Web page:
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May 23, 2019, 6:37 PM UTC / Updated May 23, 2019, 7:22 PM UTC
By Rebecca Shabad and Frank Thorp V
WASHINGTON — Senators reached a bipartisan deal Thursday that would provide more than $19 billion in disaster aid funding to parts of the U.S. hit by hurricanes, flooding, earthquakes and wildfires, following months of negotiation.
Leaving a closed-door Senate Republican lunch, Senate Appropriations Committee Chairman Richard Shelby, R-Ala. told reporters that an agreement had been reached.
The two said they had spoken to President Donald Trump about the parameters of the deal Thursday afternoon, which excludes the $4.5 billion in border funding that White House and Republicans kept demanding. Trump signed off, according to Shelby.
The Senate is expected to vote on the measure Thursday afternoon before leaving Washington for a week-long Memorial Day recess. This comes after Senate Majority Leader Mitch McConnell, R-Ky., warned earlier in the day that the upper chamber would remain in session this week until they passed a disaster aid bill.
According to a breakdown of the bill from Shelby’s office, it would provide about $900 million to Puerto Rico, which was ravaged by Hurricane Maria in 2017. That money would go toward nutrition assistance and a community development block grant, both of which were key Democratic priorities.
The bill also includes a provision that would require the Trump administration to make nearly $9 billion in previously withheld aid available to Puerto Rico, according to a summary of the bill provided by Sen. Patrick Leahy, D-Vt., ranking member on the Senate Appropriations Committee.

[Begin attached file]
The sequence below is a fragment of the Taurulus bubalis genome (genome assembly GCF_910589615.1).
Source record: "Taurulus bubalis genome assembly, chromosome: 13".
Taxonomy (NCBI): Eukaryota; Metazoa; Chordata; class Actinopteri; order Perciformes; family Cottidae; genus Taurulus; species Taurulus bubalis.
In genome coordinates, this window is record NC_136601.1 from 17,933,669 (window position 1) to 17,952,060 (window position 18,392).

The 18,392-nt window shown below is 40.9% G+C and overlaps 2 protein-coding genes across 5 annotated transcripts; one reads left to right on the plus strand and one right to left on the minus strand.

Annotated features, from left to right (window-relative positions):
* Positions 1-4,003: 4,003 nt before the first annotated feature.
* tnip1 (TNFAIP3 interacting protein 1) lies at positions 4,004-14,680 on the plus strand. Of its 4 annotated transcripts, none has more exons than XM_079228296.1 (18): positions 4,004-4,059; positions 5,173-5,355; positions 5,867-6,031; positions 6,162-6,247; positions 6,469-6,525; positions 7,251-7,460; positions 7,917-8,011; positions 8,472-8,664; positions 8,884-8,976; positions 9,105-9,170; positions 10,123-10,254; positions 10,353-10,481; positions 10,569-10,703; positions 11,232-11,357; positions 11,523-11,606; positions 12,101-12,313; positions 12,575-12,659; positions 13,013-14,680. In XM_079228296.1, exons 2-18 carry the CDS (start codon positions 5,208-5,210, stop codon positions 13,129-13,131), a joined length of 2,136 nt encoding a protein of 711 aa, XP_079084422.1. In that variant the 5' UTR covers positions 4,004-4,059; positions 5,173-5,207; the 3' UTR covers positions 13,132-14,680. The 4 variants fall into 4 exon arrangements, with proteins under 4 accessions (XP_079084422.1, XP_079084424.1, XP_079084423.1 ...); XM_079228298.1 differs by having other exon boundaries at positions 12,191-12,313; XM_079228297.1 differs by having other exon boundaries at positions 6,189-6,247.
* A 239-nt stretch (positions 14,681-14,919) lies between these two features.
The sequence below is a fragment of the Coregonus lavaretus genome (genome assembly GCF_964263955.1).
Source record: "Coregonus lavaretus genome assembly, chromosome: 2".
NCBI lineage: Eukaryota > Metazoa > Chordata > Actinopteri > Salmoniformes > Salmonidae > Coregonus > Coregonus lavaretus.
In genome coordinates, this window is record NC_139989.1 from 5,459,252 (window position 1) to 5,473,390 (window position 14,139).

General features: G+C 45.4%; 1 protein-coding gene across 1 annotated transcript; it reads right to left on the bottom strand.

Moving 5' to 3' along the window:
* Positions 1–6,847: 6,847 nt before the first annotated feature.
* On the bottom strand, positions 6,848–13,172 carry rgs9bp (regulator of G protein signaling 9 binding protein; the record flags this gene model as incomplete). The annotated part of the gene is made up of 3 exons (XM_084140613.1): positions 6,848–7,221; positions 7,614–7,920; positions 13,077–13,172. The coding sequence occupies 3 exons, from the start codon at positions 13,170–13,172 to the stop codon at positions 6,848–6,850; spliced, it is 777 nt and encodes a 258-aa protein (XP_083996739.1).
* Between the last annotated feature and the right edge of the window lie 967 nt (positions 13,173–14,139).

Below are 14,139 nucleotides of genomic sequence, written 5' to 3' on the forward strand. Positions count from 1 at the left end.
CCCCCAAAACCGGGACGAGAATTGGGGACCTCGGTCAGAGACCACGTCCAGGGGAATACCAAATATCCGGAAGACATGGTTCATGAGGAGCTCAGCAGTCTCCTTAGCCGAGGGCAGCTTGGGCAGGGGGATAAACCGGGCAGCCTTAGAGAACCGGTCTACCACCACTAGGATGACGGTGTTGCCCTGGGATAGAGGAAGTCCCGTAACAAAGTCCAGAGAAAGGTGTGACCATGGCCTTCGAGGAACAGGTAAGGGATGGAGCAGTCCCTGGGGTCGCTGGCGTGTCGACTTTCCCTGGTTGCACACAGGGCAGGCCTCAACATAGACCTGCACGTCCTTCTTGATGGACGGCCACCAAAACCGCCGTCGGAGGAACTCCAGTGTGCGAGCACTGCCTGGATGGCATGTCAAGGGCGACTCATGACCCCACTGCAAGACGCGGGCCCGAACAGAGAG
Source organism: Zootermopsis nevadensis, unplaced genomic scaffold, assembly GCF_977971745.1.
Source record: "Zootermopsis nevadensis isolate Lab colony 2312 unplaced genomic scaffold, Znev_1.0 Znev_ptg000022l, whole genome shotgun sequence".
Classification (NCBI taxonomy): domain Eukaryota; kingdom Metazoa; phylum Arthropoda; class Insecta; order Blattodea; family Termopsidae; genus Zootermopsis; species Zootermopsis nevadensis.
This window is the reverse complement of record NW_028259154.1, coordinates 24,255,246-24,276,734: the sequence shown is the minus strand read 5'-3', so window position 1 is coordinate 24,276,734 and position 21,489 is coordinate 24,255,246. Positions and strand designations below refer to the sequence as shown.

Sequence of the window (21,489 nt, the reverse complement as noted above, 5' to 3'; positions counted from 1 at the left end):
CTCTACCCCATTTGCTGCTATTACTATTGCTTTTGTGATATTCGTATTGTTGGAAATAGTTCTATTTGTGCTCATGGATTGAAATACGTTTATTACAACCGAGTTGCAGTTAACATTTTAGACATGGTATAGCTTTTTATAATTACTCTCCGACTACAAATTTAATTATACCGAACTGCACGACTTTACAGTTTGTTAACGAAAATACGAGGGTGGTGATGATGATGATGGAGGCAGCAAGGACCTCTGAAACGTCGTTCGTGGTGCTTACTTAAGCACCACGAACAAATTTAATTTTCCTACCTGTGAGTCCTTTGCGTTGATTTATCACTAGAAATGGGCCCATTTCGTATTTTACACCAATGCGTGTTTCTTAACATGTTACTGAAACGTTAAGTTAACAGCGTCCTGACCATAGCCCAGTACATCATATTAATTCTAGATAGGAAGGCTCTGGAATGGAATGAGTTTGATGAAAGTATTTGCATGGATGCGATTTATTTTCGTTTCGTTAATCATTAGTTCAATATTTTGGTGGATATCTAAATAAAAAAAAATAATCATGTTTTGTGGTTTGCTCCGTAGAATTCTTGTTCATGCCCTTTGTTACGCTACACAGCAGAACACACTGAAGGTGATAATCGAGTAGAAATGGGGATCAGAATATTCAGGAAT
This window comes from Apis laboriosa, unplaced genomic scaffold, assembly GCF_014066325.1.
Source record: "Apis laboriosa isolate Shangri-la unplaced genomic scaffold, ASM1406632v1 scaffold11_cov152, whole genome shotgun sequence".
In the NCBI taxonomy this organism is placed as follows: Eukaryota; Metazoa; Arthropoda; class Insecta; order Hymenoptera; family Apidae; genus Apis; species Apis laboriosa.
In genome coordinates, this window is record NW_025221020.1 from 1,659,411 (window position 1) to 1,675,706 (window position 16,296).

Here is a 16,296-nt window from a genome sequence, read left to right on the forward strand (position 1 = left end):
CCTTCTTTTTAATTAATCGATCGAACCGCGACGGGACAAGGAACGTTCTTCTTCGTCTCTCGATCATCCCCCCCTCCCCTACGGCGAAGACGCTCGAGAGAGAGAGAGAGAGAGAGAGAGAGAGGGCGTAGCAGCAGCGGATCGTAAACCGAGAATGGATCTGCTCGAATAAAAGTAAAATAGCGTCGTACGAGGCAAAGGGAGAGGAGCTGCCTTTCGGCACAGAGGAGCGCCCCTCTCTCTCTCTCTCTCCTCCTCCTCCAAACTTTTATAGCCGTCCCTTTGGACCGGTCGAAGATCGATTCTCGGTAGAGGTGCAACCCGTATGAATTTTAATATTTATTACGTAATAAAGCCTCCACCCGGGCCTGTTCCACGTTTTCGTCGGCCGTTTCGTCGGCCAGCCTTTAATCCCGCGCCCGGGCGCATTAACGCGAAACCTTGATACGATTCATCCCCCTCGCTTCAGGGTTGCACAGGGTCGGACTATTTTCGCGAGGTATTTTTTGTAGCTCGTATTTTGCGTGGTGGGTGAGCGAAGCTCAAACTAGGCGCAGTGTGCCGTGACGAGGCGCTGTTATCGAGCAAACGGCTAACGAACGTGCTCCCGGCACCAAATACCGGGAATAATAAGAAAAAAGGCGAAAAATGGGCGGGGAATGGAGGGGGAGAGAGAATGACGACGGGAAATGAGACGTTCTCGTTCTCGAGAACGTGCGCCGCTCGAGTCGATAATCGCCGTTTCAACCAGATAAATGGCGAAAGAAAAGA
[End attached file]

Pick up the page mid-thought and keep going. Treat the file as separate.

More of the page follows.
Funding for Puerto Rico had long been a sticking point in negotiations because Trump was opposed to giving the territory more aid. In April, he false claimed on Twitter that “Puerto Rico got 91 billion dollars for the hurricane” when the federal government had only allocated $40 billion for the island’s recovery and most of it hasn’t reached it yet.
“Puerto Rico got far more money than Texas & Florida combined, yet their government can’t do anything right, the place is a mess — nothing works,” Trump also tweeted in April.
The House would have to vote on the bill before it’s sent to Trump’s desk. House lawmakers have already left for their recess but they could pass it quickly through unanimous consent.
“Ever since the House’s first vote on disaster relief on January 16, Congressional Democrats have worked to negotiate a disaster relief package that provides assistance for all Americans, including in Puerto Rico,” said Evan Hollander, communications director for House Appropriations Committee Chairwoman Nita Lowey, D-N.Y. “…If the Senate passes the legislation today, House Democrats support clearing it through the House as soon as possible.”